Giant goddess-like figures and hybrid creatures emerge from a colourful patchwork of patterned fabrics and bold lines of stitching. These are the latest works by Ukrainian artist Iryna Maksymova who draws on references from art history and her own imagination to create startlingly original compositions that are imbued with messages of hope and resistance. Pieces, Maksymova’s second solo exhibition with Kristin Hjellegjerde Gallery, sees the artist translate her bold painted visions into textiles, using recycled fabrics to create richly textured surfaces that explore weaving as a form of healing and regeneration.
The Resistance of the Arts
Maksymova’s work bears a deep relationship to the land and culture of her home country. The red berries of Kalyna, a flowering tree native to Ukraine, appear throughout her works – hanging off branches, around her figure’s necks or staining their skin – as a symbol of the strength of the Ukrainian people but also as a reminder of the violence of the ongoing war. Her female figures, though nude, are by no means passive; rather they dominate the space in powerful, assertive poses.
In one work, for example, the figure appears with her arms raised brazenly behind her head, while in another she sits with hands on her hips and shoots the viewer a self-assured, sideways glance. Elsewhere, we encounter abstract landscapes in which it’s possible to just glimpse the outline of a horizon and the glowing orb of a rising and setting sun. Bursting with colour, patterns and fluid, shifting forms, these are Maksymova’s visions of the future or as she puts it, ‘a free, independent Ukraine.’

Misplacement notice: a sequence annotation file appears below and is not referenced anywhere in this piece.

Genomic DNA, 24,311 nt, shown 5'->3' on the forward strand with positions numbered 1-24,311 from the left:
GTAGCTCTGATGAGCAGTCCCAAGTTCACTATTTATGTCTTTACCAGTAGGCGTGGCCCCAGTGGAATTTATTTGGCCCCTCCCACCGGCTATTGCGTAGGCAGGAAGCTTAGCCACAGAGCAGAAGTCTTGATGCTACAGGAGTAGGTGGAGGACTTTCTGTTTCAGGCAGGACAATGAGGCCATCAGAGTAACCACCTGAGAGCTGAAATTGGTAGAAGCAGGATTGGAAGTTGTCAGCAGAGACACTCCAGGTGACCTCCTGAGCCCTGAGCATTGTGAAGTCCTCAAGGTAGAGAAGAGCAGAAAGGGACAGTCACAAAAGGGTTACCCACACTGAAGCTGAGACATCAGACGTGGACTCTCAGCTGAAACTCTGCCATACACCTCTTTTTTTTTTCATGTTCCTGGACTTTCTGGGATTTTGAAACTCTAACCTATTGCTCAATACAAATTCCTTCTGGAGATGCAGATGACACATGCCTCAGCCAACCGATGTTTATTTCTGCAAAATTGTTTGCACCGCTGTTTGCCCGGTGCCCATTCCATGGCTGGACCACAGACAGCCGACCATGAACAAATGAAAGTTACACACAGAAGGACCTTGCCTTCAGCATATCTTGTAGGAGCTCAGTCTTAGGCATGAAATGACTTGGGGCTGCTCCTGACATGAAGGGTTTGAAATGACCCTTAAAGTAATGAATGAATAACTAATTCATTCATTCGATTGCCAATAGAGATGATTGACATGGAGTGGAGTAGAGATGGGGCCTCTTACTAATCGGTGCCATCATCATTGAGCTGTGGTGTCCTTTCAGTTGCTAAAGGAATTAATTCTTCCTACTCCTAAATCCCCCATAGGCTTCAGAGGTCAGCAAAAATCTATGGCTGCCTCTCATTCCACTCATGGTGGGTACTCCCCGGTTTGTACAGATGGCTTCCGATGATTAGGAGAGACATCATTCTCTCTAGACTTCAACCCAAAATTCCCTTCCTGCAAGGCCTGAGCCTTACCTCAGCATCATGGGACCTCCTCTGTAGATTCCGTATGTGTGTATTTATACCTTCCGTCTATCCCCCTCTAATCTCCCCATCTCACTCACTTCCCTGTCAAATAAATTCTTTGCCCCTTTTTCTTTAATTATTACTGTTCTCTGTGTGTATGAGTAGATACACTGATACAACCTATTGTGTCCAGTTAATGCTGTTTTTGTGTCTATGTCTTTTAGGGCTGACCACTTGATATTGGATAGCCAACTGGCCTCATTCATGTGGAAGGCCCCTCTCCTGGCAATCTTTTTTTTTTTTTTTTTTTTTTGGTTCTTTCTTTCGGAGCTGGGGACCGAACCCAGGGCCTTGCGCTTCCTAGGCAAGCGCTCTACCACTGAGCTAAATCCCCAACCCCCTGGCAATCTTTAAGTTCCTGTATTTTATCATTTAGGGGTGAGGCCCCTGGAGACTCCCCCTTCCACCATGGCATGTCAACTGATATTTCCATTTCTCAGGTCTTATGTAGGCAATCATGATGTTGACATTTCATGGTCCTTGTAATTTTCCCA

Little Pieces of whats left
Many of the works also depict animals – dolphins, dogs, horses – and hybrid creatures, sometimes as the sole subject of the work or otherwise interacting with the figures. In Little Prices, Maksymova disrupts the typical hierarchy between the animal and human kingdom by envisioning the figure seated in the lap of a giant, red bear-like creature with a golden halo around its head.
Maksymova strongly believes in art as a tool for social and political change, and in the power of intention or put more simply: the idea that our thoughts can materialise into real-world actions. As such, she attempts to infuse each piece she makes with ‘as many positive thoughts as possible.’ In some, the positivity comes through the imagery and colour palette while others also incorporate boldly-lettered messages or ‘mantras’ stitched into the composition.
Written in a combination of Ukrainian and English, these read: ‘freedom’, ‘love’ and ‘strength.’ The soft, tactile quality of the recycled fabrics further adds to the talismanic quality of the work – each piece weaves together stories from the past with hope for the future.